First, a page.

Strawberry Rhubarb Crisp Recipe Reimagined
As a child, one of my most fond memories is my great grandmothers Strawberry Rhubarb Crisp. My great grandmother, Anne, was a real life angel and incredible baker. She was my grandfather’s mother and loved to spoil her whole family with all the food, always. She lived through the Great Depression and was awesome at making really luxurious things out of simple ingredients. The only change I would’ve wanted to make to her version was the sweetness. When looking for a recipe to use, I used this as a reference and made changes to the amounts of sugar as well as spices and add-ins. I also added much more rhubarb without increasing the amount of strawberries.
For me, this recipe checks all the boxes of flavour balance. The sweetness of the strawberries is complemented by the tart rhubarb, the rich fattiness of the butter and the subtle flavouring from the vanilla, zest and spices. This rendition takes inspiration from your grandmother’s classic crisp, but takes it up a notch by balancing out all the different elements. Ensure the top of your crisp is actually crispy. If your oven runs cool or is uneven, leave it in and broil the final result if needed. Also, it’s best to reheat this in the oven as it can get soggy quickly.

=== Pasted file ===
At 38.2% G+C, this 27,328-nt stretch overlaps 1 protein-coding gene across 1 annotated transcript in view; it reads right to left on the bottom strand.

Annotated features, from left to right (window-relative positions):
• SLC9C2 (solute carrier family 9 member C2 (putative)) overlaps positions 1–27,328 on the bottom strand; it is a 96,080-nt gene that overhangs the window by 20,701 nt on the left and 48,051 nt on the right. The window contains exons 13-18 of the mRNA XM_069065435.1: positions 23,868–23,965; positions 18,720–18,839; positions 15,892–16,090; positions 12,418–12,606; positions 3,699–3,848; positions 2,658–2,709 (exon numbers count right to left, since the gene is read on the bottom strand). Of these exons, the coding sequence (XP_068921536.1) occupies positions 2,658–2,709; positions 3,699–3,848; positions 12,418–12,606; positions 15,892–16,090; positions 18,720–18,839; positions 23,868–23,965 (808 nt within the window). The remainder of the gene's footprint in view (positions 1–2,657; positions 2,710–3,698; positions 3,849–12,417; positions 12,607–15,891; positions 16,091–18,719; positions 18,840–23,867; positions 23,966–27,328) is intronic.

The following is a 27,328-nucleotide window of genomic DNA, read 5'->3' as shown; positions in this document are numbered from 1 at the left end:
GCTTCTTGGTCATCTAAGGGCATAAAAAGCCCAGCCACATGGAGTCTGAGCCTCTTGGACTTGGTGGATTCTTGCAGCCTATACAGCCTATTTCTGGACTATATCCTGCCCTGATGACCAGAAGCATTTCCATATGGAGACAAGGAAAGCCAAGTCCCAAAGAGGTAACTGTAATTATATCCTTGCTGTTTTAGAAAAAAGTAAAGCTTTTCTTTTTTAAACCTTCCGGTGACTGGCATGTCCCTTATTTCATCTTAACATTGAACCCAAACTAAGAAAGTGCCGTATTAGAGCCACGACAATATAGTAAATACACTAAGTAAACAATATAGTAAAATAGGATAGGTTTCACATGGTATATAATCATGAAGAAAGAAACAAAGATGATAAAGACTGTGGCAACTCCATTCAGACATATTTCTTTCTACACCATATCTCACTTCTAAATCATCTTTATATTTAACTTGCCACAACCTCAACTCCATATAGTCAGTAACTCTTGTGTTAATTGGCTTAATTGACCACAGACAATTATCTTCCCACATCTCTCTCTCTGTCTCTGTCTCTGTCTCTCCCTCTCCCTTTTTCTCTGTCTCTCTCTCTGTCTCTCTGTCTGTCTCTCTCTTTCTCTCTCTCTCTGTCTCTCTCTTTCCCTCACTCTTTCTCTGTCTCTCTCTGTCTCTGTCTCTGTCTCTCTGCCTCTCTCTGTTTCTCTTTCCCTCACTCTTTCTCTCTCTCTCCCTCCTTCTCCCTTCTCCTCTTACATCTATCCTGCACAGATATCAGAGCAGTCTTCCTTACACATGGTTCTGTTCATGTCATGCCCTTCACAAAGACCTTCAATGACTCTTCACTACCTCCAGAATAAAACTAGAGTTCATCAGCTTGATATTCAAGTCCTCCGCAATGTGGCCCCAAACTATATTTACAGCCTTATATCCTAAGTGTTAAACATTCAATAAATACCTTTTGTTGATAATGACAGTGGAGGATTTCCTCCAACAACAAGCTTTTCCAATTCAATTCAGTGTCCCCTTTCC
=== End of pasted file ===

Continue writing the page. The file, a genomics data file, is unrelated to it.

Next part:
Not Your Grandmother’s Strawberry Rhubarb Crisp
- 5 cups rhubarb
- 3 cups strawberries
- 1/2 cup sugar
- 1 tbsp orange zest
- 1/2 tsp vanilla
- 1/4 tsp cinnamon
- 1 1/2 cups flour all-purpose
- 1 cup brown sugar
- 1 cup butter
- 1 cup rolled oats
- 1/4 tsp nutmeg
- salt pinch
- vanilla ice cream for serving, optional
- Preheat oven to 375 degrees F.
- Cut the strawberries and rhubarb into 1/2 inch – 2/3 inch pieces. Place into a large bowl and mix together with white sugar, orange zest, vanilla and cinnamon.
- In another bowl, mix together flour, brown sugar, butter and oats, nutmeg and salt until combined. It is best to use a pastry cutter as you want some chunks and it crisps better if the butter is cold.
- Place the fruit mixture into a large oven proof baking dish. Place the dry ingredient mixture over the fruit – do not combine. Place in preheated oven and bake at 375 until bubbling and crispy on top. If the topping doesnt get browned to your liking by the time that the fruit is bubbling, you can put it under the broiler for a minute or two. Watch this closely to ensure it doesn't burn.
- Cut the dish into 12-15 servings. Serve immediately and enjoy leftovers either rebaked or in the microwave.
- If serving with ice cream, place on top or beside the crisp right before serving. This is a time where it's very worth it to buy good quality ice cream, ideally some that you can see flakes of vanilla beans in.